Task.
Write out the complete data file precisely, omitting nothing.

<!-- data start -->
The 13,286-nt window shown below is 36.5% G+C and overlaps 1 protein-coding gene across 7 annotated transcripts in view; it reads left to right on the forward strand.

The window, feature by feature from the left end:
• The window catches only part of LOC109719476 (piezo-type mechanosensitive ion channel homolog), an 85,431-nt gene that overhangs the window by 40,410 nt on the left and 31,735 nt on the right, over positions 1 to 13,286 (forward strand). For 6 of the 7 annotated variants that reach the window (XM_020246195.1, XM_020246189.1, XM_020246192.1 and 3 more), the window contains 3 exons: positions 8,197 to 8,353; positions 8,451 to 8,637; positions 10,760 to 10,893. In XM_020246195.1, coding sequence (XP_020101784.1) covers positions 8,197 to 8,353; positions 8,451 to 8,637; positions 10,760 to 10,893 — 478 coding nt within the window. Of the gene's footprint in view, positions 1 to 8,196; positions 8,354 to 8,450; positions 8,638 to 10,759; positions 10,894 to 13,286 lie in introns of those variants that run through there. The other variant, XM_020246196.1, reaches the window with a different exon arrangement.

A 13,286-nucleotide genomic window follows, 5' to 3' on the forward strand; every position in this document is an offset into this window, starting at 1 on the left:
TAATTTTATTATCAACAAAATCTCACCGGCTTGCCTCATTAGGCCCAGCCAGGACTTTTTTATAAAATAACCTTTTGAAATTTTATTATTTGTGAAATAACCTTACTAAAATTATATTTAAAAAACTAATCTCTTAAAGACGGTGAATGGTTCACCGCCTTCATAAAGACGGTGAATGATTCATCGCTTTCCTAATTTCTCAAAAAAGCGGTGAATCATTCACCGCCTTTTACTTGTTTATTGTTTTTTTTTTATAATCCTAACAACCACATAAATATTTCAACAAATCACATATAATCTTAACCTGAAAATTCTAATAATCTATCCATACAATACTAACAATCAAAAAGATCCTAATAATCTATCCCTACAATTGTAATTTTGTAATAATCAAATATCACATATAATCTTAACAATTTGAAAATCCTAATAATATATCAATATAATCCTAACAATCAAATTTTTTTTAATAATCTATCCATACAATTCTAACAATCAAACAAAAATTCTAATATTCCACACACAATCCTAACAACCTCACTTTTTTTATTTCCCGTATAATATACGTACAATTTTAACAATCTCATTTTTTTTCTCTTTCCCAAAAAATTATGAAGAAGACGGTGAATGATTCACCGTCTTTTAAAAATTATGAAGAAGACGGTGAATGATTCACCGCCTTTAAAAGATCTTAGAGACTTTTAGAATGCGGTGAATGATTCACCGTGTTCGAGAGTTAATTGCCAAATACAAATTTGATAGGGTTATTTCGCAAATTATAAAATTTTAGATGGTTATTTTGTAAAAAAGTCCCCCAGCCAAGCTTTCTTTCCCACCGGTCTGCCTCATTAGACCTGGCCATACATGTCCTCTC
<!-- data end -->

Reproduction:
The 13,286-nt window shown below is 36.5% G+C and overlaps 1 protein-coding gene across 7 annotated transcripts in view; it reads left to right on the forward strand.

The window, feature by feature from the left end:
• The window catches only part of LOC109719476 (piezo-type mechanosensitive ion channel homolog), an 85,431-nt gene that overhangs the window by 40,410 nt on the left and 31,735 nt on the right, over positions 1 to 13,286 (forward strand). For 6 of the 7 annotated variants that reach the window (XM_020246195.1, XM_020246189.1, XM_020246192.1 and 3 more), the window contains 3 exons: positions 8,197 to 8,353; positions 8,451 to 8,637; positions 10,760 to 10,893. In XM_020246195.1, coding sequence (XP_020101784.1) covers positions 8,197 to 8,353; positions 8,451 to 8,637; positions 10,760 to 10,893 — 478 coding nt within the window. Of the gene's footprint in view, positions 1 to 8,196; positions 8,354 to 8,450; positions 8,638 to 10,759; positions 10,894 to 13,286 lie in introns of those variants that run through there. The other variant, XM_020246196.1, reaches the window with a different exon arrangement.

A 13,286-nucleotide genomic window follows, 5' to 3' on the forward strand; every position in this document is an offset into this window, starting at 1 on the left:
TAATTTTATTATCAACAAAATCTCACCGGCTTGCCTCATTAGGCCCAGCCAGGACTTTTTTATAAAATAACCTTTTGAAATTTTATTATTTGTGAAATAACCTTACTAAAATTATATTTAAAAAACTAATCTCTTAAAGACGGTGAATGGTTCACCGCCTTCATAAAGACGGTGAATGATTCATCGCTTTCCTAATTTCTCAAAAAAGCGGTGAATCATTCACCGCCTTTTACTTGTTTATTGTTTTTTTTTTATAATCCTAACAACCACATAAATATTTCAACAAATCACATATAATCTTAACCTGAAAATTCTAATAATCTATCCATACAATACTAACAATCAAAAAGATCCTAATAATCTATCCCTACAATTGTAATTTTGTAATAATCAAATATCACATATAATCTTAACAATTTGAAAATCCTAATAATATATCAATATAATCCTAACAATCAAATTTTTTTTAATAATCTATCCATACAATTCTAACAATCAAACAAAAATTCTAATATTCCACACACAATCCTAACAACCTCACTTTTTTTATTTCCCGTATAATATACGTACAATTTTAACAATCTCATTTTTTTTCTCTTTCCCAAAAAATTATGAAGAAGACGGTGAATGATTCACCGTCTTTTAAAAATTATGAAGAAGACGGTGAATGATTCACCGCCTTTAAAAGATCTTAGAGACTTTTAGAATGCGGTGAATGATTCACCGTGTTCGAGAGTTAATTGCCAAATACAAATTTGATAGGGTTATTTCGCAAATTATAAAATTTTAGATGGTTATTTTGTAAAAAAGTCCCCCAGCCAAGCTTTCTTTCCCACCGGTCTGCCTCATTAGACCTGGCCATACATGTCCTCTC